It appears from the briefing that the only claims Plaintiff intends to pursue are Counts One and Four of the Complaint, the NJLAD claim concerning sexual harassment and gender discrimination and the NJCRA claim that stemmed from the "strip search." In addition, it appears from the face of the Complaint, and the procedural history of this case, that Plaintiff had no intention of pursuing any claims other than those under State law. Indeed, both parties' briefs ground their arguments in New Jersey State law, not independent federal principles.
Where removal is predicated on federal question jurisdiction, remand is proper where the plaintiff's claim does not "arise under" federal law. 28 U.S.C. § 1331. To determine whether a case "arises under" federal law, a court must look to the allegations on the face of the plaintiff's "well pleaded complaint." Metropolitan Life Ins. Co. v. Taylor, 481 U.S. 58, 63 (1987); Franchise Tax Bd. v. Construction Laborers Vacation Trust, 463 U.S. 1, 10 (1983). Lower federal courts have jurisdiction to hear "only those cases in which a well-pleaded complaint establishes either that federal law creates the cause of action or that the plaintiff's right to relief necessarily depends on resolution of a substantial question of federal law." Franchise Tax Bd., 463 U.S. at 27-28. See also Empire Healthchoice Assur., Inc. v. McVeigh, 547 U.S. 677, 690 (2006) (A claim "'aris[es] under' federal law within the meaning of § 1331 . . . if 'a well-pleaded complaint establishes either that federal law creates the cause of action or that the plaintiff's right to relief necessarily depends on resolution of a substantial question of federal law.'").
Thus, the federal law under which a claim arises must be a direct and essential element of the cause of action in order to establish federal question jurisdiction. Id. at 10-11. That is, "the mere presence of a federal issue in a state cause of action does not automatically confer federal question jurisdiction." Merrell Dow Pharms., Inc. v. Thompson, 478 U.S. 804, 813 (1986). Rather, the court must consider "the degree to which federal law [is] in the forefront of the case and not collateral, peripheral or remote." Id. at 814 n.11 (citation omitted). The Court has particularly emphasized the "need for careful judgments about the exercise of federal judicial power in an area of uncertain jurisdiction." Id. at 814. "[T]he question is, does a state-law claim necessarily raise a stated federal issue, actually disputed and substantial, which a federal forum may entertain without disturbing any congressionally approved balance of federal and state judicial responsibilities." Grable & Sons Metal Prods., Inc. v. Darue Eng'g & Mfg., 545 U.S. 308, 314 (2005). The Third Circuit Court of Appeals has cautioned that "[b]ecause lack of jurisdiction would make any decree in the case void and the continuation of the litigation in federal court futile, the removal statute should be strictly construed and all doubts should be resolved in favor of remand." Abels v. State Farm Fire and Cas. Co., 770 F.2d 26, 29 (3d Cir. 1985).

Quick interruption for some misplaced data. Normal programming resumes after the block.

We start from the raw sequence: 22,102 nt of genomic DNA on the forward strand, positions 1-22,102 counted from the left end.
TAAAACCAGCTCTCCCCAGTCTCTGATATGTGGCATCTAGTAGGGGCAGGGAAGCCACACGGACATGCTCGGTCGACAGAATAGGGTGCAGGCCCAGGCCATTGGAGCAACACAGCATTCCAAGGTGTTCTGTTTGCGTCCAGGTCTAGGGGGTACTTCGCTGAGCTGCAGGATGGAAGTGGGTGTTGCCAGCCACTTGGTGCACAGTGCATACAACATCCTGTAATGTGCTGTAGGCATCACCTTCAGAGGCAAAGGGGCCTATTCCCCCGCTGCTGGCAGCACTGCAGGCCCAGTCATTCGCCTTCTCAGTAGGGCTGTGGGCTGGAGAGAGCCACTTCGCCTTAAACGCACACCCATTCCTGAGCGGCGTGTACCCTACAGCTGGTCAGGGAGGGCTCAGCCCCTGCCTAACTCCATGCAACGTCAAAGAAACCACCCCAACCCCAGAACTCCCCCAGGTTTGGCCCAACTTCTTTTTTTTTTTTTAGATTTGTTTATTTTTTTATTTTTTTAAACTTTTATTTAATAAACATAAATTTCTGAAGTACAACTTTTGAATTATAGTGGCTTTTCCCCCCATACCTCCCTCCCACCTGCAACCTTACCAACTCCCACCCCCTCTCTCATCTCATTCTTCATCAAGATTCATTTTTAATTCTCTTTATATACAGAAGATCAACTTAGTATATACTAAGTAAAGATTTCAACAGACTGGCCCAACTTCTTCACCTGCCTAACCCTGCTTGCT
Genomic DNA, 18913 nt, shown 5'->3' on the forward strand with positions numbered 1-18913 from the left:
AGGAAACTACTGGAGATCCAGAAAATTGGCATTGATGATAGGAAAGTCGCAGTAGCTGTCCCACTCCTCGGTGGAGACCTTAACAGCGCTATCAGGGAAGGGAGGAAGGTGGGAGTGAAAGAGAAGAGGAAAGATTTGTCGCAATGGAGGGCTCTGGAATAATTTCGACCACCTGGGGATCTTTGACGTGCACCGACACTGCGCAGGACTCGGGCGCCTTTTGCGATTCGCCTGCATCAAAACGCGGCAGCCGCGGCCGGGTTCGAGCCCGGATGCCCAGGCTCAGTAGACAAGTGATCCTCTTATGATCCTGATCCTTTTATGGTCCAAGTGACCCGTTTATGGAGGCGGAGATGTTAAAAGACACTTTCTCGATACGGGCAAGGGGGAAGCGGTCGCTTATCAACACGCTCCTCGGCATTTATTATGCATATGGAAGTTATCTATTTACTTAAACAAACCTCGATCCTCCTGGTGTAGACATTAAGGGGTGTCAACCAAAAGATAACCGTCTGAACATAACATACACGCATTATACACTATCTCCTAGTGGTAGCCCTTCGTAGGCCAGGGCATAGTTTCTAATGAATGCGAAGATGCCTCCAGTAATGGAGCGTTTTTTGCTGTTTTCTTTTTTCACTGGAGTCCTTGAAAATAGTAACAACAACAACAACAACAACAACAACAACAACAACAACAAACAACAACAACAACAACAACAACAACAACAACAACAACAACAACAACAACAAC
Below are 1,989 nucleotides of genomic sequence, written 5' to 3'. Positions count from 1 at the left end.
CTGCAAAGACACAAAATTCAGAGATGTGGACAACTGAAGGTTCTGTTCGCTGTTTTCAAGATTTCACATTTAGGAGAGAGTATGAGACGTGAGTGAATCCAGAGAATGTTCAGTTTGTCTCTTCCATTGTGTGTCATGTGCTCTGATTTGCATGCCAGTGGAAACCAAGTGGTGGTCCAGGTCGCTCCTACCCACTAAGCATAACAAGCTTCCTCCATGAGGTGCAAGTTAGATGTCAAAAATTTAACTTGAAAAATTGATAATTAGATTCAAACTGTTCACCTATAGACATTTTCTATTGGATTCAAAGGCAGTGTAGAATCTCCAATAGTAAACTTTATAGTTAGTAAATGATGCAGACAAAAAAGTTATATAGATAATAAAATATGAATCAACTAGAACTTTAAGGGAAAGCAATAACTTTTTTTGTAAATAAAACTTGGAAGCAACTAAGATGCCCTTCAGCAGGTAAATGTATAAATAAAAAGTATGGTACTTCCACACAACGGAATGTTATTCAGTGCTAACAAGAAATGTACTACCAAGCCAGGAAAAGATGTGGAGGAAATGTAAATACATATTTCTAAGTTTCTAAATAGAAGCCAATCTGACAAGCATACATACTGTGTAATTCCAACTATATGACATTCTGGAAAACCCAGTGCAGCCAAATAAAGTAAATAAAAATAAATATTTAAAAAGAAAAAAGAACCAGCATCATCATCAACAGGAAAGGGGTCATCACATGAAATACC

In addition, the plaintiff is the "master of the claim" and can avoid federal jurisdiction by "exclusive reliance on state law." Caterpillar Inc. v. Williams, 482 U.S. 386, 392 (1987). "[A] defendant cannot, merely by injecting a federal question into an action that asserts what is plainly a state-law claim, transform the action into one arising under federal law, thereby selecting the forum in which the claim shall be litigated." Id. at 399.
In this case, the Court finds that federal question jurisdiction has not been established because Plaintiff's Complaint does not assert a cause of action arising directly under federal law, nor is federal law a substantial and disputed issue in any of Plaintiff's alleged State law claims. Because no federal question exists on the face of Plaintiff's well-pleaded Complaint, and because there is no other basis for federal district court jurisdiction over this case, removal of this action to this Court was improper. As such, the Court again finds itself lacking federal subject matter jurisdiction over this matter. "If the court determines at any time that it lacks subject-matter jurisdiction, the court must dismiss the action." Fed. R. Civ. P. 12(h)(3). If the matter over which the court does not have jurisdiction was removed from State court, the matter may be remanded. In re Orthopedic Bone Screw Prods. Liab. Litig., 132 F.3d 152, 155 (3d Cir. 1997).
IT IS ORDERED this 14th day of March, 2012 that this matter is to be REMANDED to the Superior Court of New Jersey, Camden County, Law Division as this ...